Courtesy of Beatriz Horta

Professors from the Yale Cancer Center met virtually on Wednesday to discuss recent advances in immuno-oncology as a part of the Yale Engage webinar series on cancer.

Moderated by Professor of Medicine Mario Sznol, the series follows the webinar series that was held in June to discuss advances in COVID-19 research. The current Yale Engage Cancer series was hosted by the Yale Cancer Center in partnership with the Yale Office for Cooperative Research. According to University Director of Corporate Strategy and Engagement Kathleen Lynch, the series aims to foster collaboration between Yale scientists and the medical oncology industry, which could lead to quicker and more effective immunotherapy treatments. Wednesday’s event featured five panelists from the School of Medicine and “Corporate Guest” Ira Mellman, vice president of Genentech.

“Yale Engage Cancer was designed to share the expertise of Yale faculty who are at the frontier of cancer research, diagnosis, and treatment, to leverage our deep strengths in biological, engineering and health sciences to fully understand cancer and develop breakthrough solutions, and to identify possible resources and impact pathways to advance Yale faculty research in the battle against cancer,” Lynch wrote in an email to the News.

The webinar featured an introductory talk from Cancer Center Director Charles Fuchs, who emphasized the importance of communication between academics and pharmacological companies in developing immuno-oncological treatments. According to Fuchs, these collaborations must happen so that the necessary treatments can be found. It “takes a village” to combat cancer, Fuchs said.

Interim director for the Yale Center for Immuno-Oncology Marcus Bosenberg said during the event that the Center for Precision Cancer Modeling is leading the advances in making digital visualizations and predictions of the disease’s progression, a technique which was developed and has been exclusively used at Yale.

“What we are particularly excited about right now is to have personalized immunotherapy where we can look at different [immunotherapy] combinations in a patient in real-time and decide what might work best for them,” Bosenberg said. “We’re not fully there yet, but we think we’re pretty close.”

Sznol explained that there are several ways for the biotechnology industry and research centers like Yale to collaborate. According to Sznol, companies are not as efficient at determining receptors that could be drug targets as academic centers are — many companies lack the basic immunobiological knowledge to do so. On the other hand, Sznol said that the process of going from these drug targets to an actual drug is easier for a private company to navigate.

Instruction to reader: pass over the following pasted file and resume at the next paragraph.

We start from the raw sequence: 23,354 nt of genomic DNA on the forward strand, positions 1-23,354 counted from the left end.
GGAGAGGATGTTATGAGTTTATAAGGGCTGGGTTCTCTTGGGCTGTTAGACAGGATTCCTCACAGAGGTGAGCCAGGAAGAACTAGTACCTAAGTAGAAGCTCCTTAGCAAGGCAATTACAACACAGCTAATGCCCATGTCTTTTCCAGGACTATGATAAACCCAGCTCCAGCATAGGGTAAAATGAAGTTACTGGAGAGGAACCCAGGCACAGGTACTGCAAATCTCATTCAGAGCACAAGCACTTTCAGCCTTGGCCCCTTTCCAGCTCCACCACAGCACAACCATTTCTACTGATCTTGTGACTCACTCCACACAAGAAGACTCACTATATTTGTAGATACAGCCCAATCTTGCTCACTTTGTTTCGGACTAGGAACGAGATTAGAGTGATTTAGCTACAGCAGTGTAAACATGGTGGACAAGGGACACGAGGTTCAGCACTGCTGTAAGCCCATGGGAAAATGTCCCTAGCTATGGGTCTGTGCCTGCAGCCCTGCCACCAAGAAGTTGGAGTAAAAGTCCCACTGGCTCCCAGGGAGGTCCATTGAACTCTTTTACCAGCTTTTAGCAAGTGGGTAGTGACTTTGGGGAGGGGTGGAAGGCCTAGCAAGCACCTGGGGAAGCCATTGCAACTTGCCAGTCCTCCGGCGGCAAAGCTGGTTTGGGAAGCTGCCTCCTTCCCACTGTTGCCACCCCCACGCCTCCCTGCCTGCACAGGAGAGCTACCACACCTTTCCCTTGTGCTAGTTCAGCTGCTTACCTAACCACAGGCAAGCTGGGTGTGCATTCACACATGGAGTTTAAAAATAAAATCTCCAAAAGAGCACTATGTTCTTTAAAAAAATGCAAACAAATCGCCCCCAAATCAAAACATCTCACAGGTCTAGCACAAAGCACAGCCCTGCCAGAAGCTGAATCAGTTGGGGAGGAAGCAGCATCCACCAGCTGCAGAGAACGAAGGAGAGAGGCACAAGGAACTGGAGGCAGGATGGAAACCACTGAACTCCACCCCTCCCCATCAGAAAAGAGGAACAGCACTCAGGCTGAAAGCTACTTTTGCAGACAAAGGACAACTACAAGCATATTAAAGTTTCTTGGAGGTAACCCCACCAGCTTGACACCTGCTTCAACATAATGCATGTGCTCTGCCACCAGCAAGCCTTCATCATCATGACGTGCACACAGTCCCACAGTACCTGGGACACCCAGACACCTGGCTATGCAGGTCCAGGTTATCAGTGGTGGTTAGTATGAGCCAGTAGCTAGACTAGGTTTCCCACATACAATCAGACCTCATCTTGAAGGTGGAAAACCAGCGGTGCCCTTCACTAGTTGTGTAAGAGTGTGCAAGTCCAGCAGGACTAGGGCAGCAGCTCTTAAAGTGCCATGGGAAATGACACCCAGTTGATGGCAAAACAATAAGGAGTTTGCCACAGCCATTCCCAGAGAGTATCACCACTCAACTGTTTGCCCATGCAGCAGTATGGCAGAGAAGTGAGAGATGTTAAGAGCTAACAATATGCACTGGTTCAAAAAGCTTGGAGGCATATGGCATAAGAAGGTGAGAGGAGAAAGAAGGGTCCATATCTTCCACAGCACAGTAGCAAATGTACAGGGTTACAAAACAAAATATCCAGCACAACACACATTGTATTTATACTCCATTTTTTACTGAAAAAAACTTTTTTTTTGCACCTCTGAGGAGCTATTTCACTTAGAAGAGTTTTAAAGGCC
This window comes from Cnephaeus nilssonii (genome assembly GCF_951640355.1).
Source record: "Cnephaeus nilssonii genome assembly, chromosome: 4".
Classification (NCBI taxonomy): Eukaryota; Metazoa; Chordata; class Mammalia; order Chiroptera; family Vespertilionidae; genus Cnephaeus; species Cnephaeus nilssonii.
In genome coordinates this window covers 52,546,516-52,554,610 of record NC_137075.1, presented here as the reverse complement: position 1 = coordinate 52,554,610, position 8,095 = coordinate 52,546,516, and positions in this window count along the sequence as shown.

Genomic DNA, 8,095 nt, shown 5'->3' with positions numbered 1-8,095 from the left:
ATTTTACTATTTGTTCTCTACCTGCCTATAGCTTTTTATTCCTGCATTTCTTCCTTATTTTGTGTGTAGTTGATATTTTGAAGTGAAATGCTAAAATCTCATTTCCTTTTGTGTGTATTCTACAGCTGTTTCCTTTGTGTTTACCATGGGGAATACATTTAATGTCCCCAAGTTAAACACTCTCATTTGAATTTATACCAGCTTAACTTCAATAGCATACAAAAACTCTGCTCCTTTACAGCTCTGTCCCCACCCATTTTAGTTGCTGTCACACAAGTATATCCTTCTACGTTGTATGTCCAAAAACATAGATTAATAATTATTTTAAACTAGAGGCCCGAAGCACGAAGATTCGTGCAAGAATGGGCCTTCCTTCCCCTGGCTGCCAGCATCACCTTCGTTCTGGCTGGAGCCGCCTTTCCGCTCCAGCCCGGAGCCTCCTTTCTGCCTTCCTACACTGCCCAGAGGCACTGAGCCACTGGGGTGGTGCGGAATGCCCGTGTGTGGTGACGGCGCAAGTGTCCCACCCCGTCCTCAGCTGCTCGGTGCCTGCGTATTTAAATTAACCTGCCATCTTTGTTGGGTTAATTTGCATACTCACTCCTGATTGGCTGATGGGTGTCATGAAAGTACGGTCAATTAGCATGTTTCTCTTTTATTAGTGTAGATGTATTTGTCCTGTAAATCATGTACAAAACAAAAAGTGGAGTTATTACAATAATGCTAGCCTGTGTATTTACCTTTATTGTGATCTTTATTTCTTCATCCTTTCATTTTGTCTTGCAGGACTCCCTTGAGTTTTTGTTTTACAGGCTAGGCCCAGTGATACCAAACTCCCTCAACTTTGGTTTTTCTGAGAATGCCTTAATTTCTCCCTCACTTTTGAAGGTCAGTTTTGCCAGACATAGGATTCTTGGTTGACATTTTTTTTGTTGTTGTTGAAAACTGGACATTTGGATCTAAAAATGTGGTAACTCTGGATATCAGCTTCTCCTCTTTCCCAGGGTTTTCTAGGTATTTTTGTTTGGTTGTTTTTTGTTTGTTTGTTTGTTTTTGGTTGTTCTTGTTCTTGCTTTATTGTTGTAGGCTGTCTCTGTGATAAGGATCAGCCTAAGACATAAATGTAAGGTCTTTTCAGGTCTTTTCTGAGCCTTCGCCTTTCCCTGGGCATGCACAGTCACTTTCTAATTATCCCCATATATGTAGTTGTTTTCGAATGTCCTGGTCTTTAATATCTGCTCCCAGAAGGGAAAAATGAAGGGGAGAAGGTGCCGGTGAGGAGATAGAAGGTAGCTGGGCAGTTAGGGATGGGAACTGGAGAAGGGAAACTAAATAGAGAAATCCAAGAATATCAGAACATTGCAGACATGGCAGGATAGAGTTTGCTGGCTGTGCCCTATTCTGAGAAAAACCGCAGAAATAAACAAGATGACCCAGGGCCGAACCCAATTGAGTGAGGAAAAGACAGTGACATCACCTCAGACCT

Then, the faculty members in attendance were asked to present their new research, especially in areas where industrial partnerships would contribute to the advancement of their projects. 

Professor of immunobiology and molecular, cellular and developmental biology Akiko Iwasaki presented her work on an immunological treatment developed within the Iwasaki Lab called LymphAxis. It aims to increase the circulation of antibodies in the brain by inserting a molecule called VEGF-C. 

“The brain is a unique organ in that it is immune privileged,” said Eric Song MED ’22, a postdoctoral research scientist at the Iwasaki Lab. “That means the immune system does not respond to anything that occurs in the brain in the same way it does for other parts of the body.”

According to Song, LymphAxis will lead to more circulation in the brain’s lymphatic vessels — which carry antibodies and other immune cells — and therefore increase the “immuno-surveillance” of the brain. Song said this makes it easier for antibodies to detect a brain tumor and trigger an immune response. 

Assistant professor of immunobiology Aaron Ring ’08 presented a project that he said has raised over $25 million for clinical trials. Ring works with cytokines, which are small molecules that act like hormones, to develop cells that will act on the interleukin-18 molecule and alter its inflammatory response. Ring is also interested in “the clinical trials of nature” — the natural chemicals created by our immune system to combat cancer.

Professor of medical oncology Roy Herbst ’84 and assistant professor Grace Chen also presented their own research along with initiatives developed by the Yale School of Medicine to stimulate interdepartmental projects that could be of interest to industry executives. Herbst, for example, is the leader of the Disease Aligned Research Teams initiative, where each DART is focused on promoting specific research that could be translated into clinical applications.

“We want to let industry know what sorts of resources we have available here and to have generalized discussions on important areas of research,” Sznol said.

The two next webinars in the Yale Engage Cancer Series will explore novel cancer therapeutics and delivery systems as well as biomarkers of cancer resistance.


Beatriz Horta | beatriz.horta@yale.edu